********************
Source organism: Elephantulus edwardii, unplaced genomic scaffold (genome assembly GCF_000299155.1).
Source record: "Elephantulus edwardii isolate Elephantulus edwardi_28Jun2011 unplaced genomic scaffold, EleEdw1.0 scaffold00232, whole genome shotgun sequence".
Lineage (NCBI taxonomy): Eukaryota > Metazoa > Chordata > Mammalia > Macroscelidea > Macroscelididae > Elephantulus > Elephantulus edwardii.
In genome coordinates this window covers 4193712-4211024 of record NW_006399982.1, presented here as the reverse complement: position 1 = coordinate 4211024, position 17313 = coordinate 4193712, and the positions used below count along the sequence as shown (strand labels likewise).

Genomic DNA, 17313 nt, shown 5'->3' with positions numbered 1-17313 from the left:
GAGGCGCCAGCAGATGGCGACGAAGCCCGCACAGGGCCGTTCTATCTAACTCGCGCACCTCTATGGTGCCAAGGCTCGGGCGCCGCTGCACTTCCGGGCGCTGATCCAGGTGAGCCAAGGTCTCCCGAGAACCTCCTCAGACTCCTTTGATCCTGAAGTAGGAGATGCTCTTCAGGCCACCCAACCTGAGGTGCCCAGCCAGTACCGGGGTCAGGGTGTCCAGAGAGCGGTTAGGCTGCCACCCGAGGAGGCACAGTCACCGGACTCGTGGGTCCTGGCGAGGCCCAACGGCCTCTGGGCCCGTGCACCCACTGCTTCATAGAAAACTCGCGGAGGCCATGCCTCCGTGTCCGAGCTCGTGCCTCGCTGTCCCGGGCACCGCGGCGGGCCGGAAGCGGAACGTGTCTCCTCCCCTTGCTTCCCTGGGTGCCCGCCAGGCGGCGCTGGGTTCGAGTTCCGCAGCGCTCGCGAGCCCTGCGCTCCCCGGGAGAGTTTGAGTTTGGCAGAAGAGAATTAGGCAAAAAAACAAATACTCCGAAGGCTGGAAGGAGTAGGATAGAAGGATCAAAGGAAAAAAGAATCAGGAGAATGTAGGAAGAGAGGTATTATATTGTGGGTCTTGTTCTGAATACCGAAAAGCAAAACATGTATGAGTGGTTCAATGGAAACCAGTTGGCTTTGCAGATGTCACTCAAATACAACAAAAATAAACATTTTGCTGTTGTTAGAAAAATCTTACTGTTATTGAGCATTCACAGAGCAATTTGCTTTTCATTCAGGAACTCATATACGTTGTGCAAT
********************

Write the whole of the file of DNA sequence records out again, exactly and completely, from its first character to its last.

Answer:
Source organism: Elephantulus edwardii, unplaced genomic scaffold (genome assembly GCF_000299155.1).
Source record: "Elephantulus edwardii isolate Elephantulus edwardi_28Jun2011 unplaced genomic scaffold, EleEdw1.0 scaffold00232, whole genome shotgun sequence".
Lineage (NCBI taxonomy): Eukaryota > Metazoa > Chordata > Mammalia > Macroscelidea > Macroscelididae > Elephantulus > Elephantulus edwardii.
In genome coordinates this window covers 4193712-4211024 of record NW_006399982.1, presented here as the reverse complement: position 1 = coordinate 4211024, position 17313 = coordinate 4193712, and the positions used below count along the sequence as shown (strand labels likewise).

Genomic DNA, 17313 nt, shown 5'->3' with positions numbered 1-17313 from the left:
GAGGCGCCAGCAGATGGCGACGAAGCCCGCACAGGGCCGTTCTATCTAACTCGCGCACCTCTATGGTGCCAAGGCTCGGGCGCCGCTGCACTTCCGGGCGCTGATCCAGGTGAGCCAAGGTCTCCCGAGAACCTCCTCAGACTCCTTTGATCCTGAAGTAGGAGATGCTCTTCAGGCCACCCAACCTGAGGTGCCCAGCCAGTACCGGGGTCAGGGTGTCCAGAGAGCGGTTAGGCTGCCACCCGAGGAGGCACAGTCACCGGACTCGTGGGTCCTGGCGAGGCCCAACGGCCTCTGGGCCCGTGCACCCACTGCTTCATAGAAAACTCGCGGAGGCCATGCCTCCGTGTCCGAGCTCGTGCCTCGCTGTCCCGGGCACCGCGGCGGGCCGGAAGCGGAACGTGTCTCCTCCCCTTGCTTCCCTGGGTGCCCGCCAGGCGGCGCTGGGTTCGAGTTCCGCAGCGCTCGCGAGCCCTGCGCTCCCCGGGAGAGTTTGAGTTTGGCAGAAGAGAATTAGGCAAAAAAACAAATACTCCGAAGGCTGGAAGGAGTAGGATAGAAGGATCAAAGGAAAAAAGAATCAGGAGAATGTAGGAAGAGAGGTATTATATTGTGGGTCTTGTTCTGAATACCGAAAAGCAAAACATGTATGAGTGGTTCAATGGAAACCAGTTGGCTTTGCAGATGTCACTCAAATACAACAAAAATAAACATTTTGCTGTTGTTAGAAAAATCTTACTGTTATTGAGCATTCACAGAGCAATTTGCTTTTCATTCAGGAACTCATATACGTTGTGCAAT